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Educational psychology work in children's centres: a realistic evaluation of group supervision with family support workers

Soni, Anita (2010)
Ed.D. thesis, University of Birmingham.

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The present study examines the use of group supervision with Family Support Workers (FSWs) based in Children’s Centres, suggests key mechanisms and context features for consideration when implementing group supervision and highlights future directions for research. Literature on the role Educational Psychologists hold in Children’s Centres is reviewed and a role utilising community, critical and organisational psychology principles is suggested. The present study uses a Realistic Evaluation (Pawson & Tilley, 1997) framework to explore the mechanisms, context and outcomes of group supervision. Key mechanisms within FSWs were: confidence, openness to ideas, experience of the job and supervision, prioritisation of group supervision and relationships with colleagues. Key mechanisms within group supervision were: the professional contract, group working agreement, supervisor role, size and composition of the group. Key features of the context were management support and group dynamics. The present study discusses outcomes of group supervision in light of the literature, finding positive outcomes outweigh the number and frequency of negative outcomes, supporting previous literature and raising additional outcomes. The outcomes were coded into educative, supportive and managerial functions (Hawkins & Shohet, 2006). The educative outcomes were: learning from others, sharing experiences and problems, gaining ideas, strategies and new perspectives. The supportive outcomes were: reduced isolation, raised confidence, reassurance, supporting team relationships and individuals. The managerial outcomes were group supervision supported FSWs in delivering better outcomes for children and families.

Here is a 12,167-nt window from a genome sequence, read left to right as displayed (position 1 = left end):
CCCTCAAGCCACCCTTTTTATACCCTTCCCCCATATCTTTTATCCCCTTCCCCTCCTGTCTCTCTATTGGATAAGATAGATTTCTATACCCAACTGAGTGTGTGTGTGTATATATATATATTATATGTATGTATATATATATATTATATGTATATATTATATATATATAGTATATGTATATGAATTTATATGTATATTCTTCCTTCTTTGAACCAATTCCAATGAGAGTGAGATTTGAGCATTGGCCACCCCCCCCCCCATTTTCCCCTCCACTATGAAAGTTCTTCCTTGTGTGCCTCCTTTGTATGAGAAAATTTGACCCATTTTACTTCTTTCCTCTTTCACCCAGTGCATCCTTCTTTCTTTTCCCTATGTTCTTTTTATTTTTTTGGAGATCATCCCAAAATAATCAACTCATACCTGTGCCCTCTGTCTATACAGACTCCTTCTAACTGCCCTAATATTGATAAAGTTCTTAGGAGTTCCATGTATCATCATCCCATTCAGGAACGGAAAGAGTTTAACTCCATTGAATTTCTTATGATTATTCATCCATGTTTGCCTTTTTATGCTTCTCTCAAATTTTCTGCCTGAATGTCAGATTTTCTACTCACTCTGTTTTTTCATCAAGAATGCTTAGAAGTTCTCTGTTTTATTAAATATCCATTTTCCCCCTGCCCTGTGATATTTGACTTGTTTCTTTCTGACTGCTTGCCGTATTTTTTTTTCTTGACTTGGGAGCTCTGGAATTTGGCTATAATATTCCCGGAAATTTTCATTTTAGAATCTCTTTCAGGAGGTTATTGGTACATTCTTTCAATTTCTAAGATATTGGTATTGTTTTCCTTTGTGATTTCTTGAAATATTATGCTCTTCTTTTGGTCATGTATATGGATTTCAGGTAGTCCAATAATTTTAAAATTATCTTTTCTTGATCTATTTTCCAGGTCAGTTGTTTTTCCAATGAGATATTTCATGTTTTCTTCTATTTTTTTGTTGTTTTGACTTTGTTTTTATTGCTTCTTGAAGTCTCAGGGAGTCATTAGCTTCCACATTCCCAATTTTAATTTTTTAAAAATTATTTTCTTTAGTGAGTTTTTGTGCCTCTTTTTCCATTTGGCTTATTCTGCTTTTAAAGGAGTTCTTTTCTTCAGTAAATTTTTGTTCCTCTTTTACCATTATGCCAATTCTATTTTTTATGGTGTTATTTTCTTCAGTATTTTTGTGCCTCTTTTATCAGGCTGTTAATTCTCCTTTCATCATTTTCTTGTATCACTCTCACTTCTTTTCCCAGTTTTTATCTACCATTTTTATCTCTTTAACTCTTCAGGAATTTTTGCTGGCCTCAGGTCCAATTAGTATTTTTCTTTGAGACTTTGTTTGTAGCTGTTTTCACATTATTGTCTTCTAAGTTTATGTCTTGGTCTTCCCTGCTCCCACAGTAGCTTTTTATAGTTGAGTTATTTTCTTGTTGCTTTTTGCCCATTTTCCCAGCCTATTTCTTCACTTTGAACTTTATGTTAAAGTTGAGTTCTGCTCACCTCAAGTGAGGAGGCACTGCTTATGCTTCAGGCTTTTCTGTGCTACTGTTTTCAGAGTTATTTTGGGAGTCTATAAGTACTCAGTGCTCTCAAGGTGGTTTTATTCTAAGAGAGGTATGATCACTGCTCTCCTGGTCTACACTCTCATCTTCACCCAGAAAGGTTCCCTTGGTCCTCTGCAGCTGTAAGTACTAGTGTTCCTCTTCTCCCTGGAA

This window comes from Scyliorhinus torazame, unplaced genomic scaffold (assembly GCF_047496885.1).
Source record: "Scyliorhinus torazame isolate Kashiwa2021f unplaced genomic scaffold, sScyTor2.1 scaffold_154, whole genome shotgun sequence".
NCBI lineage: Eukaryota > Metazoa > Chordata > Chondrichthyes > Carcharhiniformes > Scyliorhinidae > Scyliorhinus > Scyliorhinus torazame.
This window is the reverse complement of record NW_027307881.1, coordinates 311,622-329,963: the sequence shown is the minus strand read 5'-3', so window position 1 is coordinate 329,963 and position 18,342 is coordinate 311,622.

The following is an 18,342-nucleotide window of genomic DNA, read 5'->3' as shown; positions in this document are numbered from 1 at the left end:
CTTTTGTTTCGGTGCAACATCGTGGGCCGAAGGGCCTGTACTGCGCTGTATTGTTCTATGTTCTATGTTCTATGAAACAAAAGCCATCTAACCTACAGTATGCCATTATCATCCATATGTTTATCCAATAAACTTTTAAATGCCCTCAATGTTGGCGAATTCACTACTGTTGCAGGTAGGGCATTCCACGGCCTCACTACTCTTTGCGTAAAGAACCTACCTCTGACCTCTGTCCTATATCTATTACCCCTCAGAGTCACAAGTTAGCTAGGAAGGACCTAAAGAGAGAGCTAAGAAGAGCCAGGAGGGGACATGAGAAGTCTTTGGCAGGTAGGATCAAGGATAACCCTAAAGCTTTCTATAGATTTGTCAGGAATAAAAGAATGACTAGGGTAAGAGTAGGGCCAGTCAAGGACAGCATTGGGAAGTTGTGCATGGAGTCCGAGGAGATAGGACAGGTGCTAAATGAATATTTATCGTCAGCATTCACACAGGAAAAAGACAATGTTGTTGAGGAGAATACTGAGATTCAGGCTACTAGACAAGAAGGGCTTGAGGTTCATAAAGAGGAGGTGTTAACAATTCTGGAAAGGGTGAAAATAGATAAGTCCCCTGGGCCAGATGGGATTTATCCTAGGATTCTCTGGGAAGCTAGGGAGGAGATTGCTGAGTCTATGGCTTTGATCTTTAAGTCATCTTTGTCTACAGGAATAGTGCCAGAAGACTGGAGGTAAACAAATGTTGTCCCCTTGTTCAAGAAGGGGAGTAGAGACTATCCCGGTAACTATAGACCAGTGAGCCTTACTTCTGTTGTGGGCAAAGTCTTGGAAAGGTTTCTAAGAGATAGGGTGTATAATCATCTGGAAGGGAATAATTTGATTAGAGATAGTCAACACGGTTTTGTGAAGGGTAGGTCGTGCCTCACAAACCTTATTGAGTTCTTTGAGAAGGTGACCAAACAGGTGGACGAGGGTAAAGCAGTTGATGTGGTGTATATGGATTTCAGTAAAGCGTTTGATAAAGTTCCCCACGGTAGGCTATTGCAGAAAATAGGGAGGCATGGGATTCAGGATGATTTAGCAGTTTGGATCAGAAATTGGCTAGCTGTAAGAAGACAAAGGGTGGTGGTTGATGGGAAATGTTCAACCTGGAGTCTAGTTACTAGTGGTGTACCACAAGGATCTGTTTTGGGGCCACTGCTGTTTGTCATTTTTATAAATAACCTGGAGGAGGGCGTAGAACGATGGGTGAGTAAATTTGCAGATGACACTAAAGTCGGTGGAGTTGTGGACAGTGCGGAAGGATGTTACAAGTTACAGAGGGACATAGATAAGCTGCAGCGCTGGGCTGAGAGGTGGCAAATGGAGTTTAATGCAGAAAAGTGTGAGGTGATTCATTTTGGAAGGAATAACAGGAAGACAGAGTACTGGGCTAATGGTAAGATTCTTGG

Type of Work:Ed.D. thesis.
School/Faculty:Colleges (2008 onwards) > College of Social Sciences
Department:School of Education
Subjects:LC Special aspects of education
BF Psychology
L Education (General)
Institution:University of Birmingham
ID Code:824
This unpublished thesis/dissertation is copyright of the author and/or third parties. The intellectual property rights of the author or third parties in respect of this work are as defined by The Copyright Designs and Patents Act 1988 or as modified by any successor legislation. Any use made of information contained in this thesis/dissertation must be in accordance with that legislation and must be properly acknowledged. Further distribution or reproduction in any format is prohibited without the permission of the copyright holder.
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